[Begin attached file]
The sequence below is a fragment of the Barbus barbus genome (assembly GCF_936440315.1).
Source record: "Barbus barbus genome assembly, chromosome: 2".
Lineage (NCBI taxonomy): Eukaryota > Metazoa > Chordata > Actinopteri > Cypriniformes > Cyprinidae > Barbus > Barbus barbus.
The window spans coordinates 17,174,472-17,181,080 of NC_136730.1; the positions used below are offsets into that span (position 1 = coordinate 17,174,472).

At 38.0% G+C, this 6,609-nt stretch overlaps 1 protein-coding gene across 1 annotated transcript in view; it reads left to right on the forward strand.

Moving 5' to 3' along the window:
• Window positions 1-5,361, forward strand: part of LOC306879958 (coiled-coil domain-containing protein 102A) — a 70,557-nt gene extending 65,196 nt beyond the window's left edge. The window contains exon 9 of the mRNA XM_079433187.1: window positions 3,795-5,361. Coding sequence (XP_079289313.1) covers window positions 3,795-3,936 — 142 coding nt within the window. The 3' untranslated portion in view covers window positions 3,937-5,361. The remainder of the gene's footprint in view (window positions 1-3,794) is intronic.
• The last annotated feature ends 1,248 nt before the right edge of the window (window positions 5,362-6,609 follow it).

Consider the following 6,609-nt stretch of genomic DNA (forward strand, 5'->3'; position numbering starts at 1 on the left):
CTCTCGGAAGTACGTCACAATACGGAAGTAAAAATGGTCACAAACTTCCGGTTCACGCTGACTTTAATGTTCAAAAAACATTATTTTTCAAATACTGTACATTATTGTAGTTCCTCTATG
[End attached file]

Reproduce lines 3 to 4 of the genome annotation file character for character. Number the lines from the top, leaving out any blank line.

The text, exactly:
Lineage (NCBI taxonomy): Eukaryota > Metazoa > Chordata > Actinopteri > Cypriniformes > Cyprinidae > Barbus > Barbus barbus.
The window spans coordinates 17,174,472-17,181,080 of NC_136730.1; the positions used below are offsets into that span (position 1 = coordinate 17,174,472).